Wick Barrow Beaker Project

In 2014 Bill made some replica Neolithic bowls for Somerset Museum service, following on from his beaker making which is detailed below.

Maggot Neolithic bowls

Here is a closer photograph of a bowl that has been made and not yet fired.

Neolithic Bowl with Maggot decoration

The bowls will be used for children to handle and so they need to be reasonably robust, so they have been made using commercially prepared earthernware clay. But this has been made more authentic by the addition of ground up flint grit to copy the orginals. Flint waste from knapping operations was heated up (in a biscuit tin to avoid the exploding pieces causing any damage!) to about 900C - that fractured the flint and made it easier to smash up and grind into sand-sized pieces, the pre-heating also makes the broken flint less sharply edged. A couple of kg of flint were added to 25kg of clay, so about 10%, which is about the smallest proportion found.

In the same way as the beakers shown below, the bowls were made by pinching the soft clay into base pieces and rims and then waiting for it to dry and stiffen up a bit before being joined together. The bowls were then pinched and beaten with pebbles to thin them out some more, although they have been kept heavier than most of the replicas Bill makes.

The "maggot" decoration was made by pressing in pieces of rope, which needs the clay to be soft enough to take an impression but stiff enough to hold its shape. The term maggot describes the appearance of the line of dents. The rope is twisted so that a central core is wound round with a tight spiral of cord to form the required shape.


Beaker Making 2012-13

Over the winter of 2012/13, Bill was been commissioned by Somerset County Council Museum Service to produce 7 sets of the 3 beakers found in the early nineteen hundreds in the Wick Barrow, near Hincley Point in north Somerset.

This page gives details of the project as it unfolded, starting with the research information provided by the client.

An extract from the original report on the excavation is reproduced below, together with the photographs produced in that report.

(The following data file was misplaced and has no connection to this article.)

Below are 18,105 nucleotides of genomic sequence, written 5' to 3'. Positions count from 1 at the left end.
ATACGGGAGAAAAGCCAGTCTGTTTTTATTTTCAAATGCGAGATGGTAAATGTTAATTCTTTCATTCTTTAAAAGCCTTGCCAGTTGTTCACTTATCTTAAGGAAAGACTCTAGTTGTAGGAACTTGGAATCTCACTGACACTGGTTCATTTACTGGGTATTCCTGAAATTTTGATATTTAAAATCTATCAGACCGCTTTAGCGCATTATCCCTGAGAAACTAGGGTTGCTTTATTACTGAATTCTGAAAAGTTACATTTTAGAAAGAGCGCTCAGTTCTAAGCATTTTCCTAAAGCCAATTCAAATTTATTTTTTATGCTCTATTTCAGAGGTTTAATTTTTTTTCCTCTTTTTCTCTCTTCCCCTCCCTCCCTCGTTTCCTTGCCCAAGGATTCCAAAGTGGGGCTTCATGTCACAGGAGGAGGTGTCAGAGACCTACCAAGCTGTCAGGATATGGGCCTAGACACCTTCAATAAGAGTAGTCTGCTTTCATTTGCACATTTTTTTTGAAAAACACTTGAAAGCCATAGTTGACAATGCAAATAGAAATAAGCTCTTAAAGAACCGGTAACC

This is a modern photograph of the three beakers.

3 Wick BArrow Beakers

These are the images of the beakers taken from the report, prepared at 10% oversize and printed on card so that a template can be cut to check the profile of the shape while being made and the impressed decoration can be copied.

Wick Barrow Beaker No. 1 Template


Wick Barrow Beaker No 2 template

Wick Barrow Beaker No. 3 Template

Images of Beakers in the Making

Wick Barrow Beaker Replicas - Half made

These are the beakers under construction - in the forground are the No.2 beakers, joined and drying out before being smoothed and decorated.

Wick Barrow Beaker Replicas - Sections ready to join

These are the No 3 beaker sections, with bowl bases and fluted top sections at the upper left. They have been pinched out into the correct size and shape (using a card template to check profile), and are drying so they stiffen up and will not distort too much as they are being joined together.

Wick Barrow Beaker Replicas Tops and Bottoms

This shows the inside of the top sections on the left, the base in the middle and a shorter middle section on the right. These will be joined using a "tongued and grooved" join, where the top of the lower part is pinched into a thinner rim that fits inside a groove pinched round the base of the upper section. That complex join is far stronger than a simple one on top of the other join, it also helps to locate the sections concentrically and pressure can be applied across the joint - which ensures they are firmly squeezed together. This No 3 beaker is just too high to make in two pieces, as the joint has to be reached by finger and thumb on one hand, which limits the height of the section.

Wick Barrow Beakers pinching

This shows a section being pinched out into shape from a ball into a bowl. The piece of clay is slowly rotated and compressed evenly all the way round, thinning the wall and increasing the diameter and height. Sometimes the piece is "strangled" to compress it into a smaller diameter, so that it fits the template size and shape.